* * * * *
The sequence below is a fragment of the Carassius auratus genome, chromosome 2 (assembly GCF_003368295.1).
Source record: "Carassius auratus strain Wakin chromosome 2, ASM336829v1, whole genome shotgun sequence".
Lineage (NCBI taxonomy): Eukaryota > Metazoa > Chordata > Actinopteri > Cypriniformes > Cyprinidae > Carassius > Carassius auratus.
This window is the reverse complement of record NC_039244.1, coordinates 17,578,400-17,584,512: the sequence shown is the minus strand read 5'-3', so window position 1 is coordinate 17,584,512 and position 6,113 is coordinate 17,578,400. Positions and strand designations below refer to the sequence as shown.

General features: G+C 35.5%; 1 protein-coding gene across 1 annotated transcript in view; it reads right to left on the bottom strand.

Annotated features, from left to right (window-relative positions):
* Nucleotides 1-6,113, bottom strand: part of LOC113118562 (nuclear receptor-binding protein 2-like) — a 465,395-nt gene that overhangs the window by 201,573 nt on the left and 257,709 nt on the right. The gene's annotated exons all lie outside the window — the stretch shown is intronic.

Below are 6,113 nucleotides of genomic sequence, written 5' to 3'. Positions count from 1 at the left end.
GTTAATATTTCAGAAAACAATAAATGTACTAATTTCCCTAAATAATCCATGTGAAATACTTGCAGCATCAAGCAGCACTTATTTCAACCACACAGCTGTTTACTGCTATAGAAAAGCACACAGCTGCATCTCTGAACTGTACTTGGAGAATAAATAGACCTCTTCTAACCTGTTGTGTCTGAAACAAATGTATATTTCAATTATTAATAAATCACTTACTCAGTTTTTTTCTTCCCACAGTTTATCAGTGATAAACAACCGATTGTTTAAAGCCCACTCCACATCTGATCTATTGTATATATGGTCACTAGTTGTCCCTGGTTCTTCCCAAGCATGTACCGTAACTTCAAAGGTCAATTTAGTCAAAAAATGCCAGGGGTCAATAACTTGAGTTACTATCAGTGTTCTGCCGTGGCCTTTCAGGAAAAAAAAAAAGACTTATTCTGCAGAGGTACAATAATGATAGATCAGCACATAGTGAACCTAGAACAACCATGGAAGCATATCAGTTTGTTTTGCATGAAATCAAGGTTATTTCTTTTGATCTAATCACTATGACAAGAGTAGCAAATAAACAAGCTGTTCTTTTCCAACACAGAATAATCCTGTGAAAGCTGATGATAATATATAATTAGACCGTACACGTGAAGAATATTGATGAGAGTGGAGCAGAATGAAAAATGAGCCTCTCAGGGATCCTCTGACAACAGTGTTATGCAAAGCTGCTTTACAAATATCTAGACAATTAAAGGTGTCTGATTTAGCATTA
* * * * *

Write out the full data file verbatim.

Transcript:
The sequence below is a fragment of the Carassius auratus genome, chromosome 2 (assembly GCF_003368295.1).
Source record: "Carassius auratus strain Wakin chromosome 2, ASM336829v1, whole genome shotgun sequence".
Lineage (NCBI taxonomy): Eukaryota > Metazoa > Chordata > Actinopteri > Cypriniformes > Cyprinidae > Carassius > Carassius auratus.
This window is the reverse complement of record NC_039244.1, coordinates 17,578,400-17,584,512: the sequence shown is the minus strand read 5'-3', so window position 1 is coordinate 17,584,512 and position 6,113 is coordinate 17,578,400. Positions and strand designations below refer to the sequence as shown.

General features: G+C 35.5%; 1 protein-coding gene across 1 annotated transcript in view; it reads right to left on the bottom strand.

Annotated features, from left to right (window-relative positions):
* Nucleotides 1-6,113, bottom strand: part of LOC113118562 (nuclear receptor-binding protein 2-like) — a 465,395-nt gene that overhangs the window by 201,573 nt on the left and 257,709 nt on the right. The gene's annotated exons all lie outside the window — the stretch shown is intronic.

Below are 6,113 nucleotides of genomic sequence, written 5' to 3'. Positions count from 1 at the left end.
GTTAATATTTCAGAAAACAATAAATGTACTAATTTCCCTAAATAATCCATGTGAAATACTTGCAGCATCAAGCAGCACTTATTTCAACCACACAGCTGTTTACTGCTATAGAAAAGCACACAGCTGCATCTCTGAACTGTACTTGGAGAATAAATAGACCTCTTCTAACCTGTTGTGTCTGAAACAAATGTATATTTCAATTATTAATAAATCACTTACTCAGTTTTTTTCTTCCCACAGTTTATCAGTGATAAACAACCGATTGTTTAAAGCCCACTCCACATCTGATCTATTGTATATATGGTCACTAGTTGTCCCTGGTTCTTCCCAAGCATGTACCGTAACTTCAAAGGTCAATTTAGTCAAAAAATGCCAGGGGTCAATAACTTGAGTTACTATCAGTGTTCTGCCGTGGCCTTTCAGGAAAAAAAAAAAGACTTATTCTGCAGAGGTACAATAATGATAGATCAGCACATAGTGAACCTAGAACAACCATGGAAGCATATCAGTTTGTTTTGCATGAAATCAAGGTTATTTCTTTTGATCTAATCACTATGACAAGAGTAGCAAATAAACAAGCTGTTCTTTTCCAACACAGAATAATCCTGTGAAAGCTGATGATAATATATAATTAGACCGTACACGTGAAGAATATTGATGAGAGTGGAGCAGAATGAAAAATGAGCCTCTCAGGGATCCTCTGACAACAGTGTTATGCAAAGCTGCTTTACAAATATCTAGACAATTAAAGGTGTCTGATTTAGCATTA